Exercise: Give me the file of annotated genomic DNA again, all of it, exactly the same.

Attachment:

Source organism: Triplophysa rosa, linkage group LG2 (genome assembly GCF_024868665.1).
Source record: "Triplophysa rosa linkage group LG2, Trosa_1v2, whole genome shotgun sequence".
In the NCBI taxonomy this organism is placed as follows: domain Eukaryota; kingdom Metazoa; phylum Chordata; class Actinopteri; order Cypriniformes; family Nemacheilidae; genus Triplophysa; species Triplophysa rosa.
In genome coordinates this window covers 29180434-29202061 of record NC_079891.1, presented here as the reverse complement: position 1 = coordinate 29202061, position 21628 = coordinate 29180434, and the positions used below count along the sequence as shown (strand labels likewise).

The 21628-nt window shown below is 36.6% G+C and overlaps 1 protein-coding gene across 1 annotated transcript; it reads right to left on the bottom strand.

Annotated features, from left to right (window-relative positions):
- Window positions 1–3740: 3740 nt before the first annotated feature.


Source organism: Triplophysa rosa, linkage group LG2 (genome assembly GCF_024868665.1).
Source record: "Triplophysa rosa linkage group LG2, Trosa_1v2, whole genome shotgun sequence".
In the NCBI taxonomy this organism is placed as follows: domain Eukaryota; kingdom Metazoa; phylum Chordata; class Actinopteri; order Cypriniformes; family Nemacheilidae; genus Triplophysa; species Triplophysa rosa.
In genome coordinates this window covers 29180434-29202061 of record NC_079891.1, presented here as the reverse complement: position 1 = coordinate 29202061, position 21628 = coordinate 29180434, and the positions used below count along the sequence as shown (strand labels likewise).

The 21628-nt window shown below is 36.6% G+C and overlaps 1 protein-coding gene across 1 annotated transcript; it reads right to left on the bottom strand.

Annotated features, from left to right (window-relative positions):
- Window positions 1–3740: 3740 nt before the first annotated feature.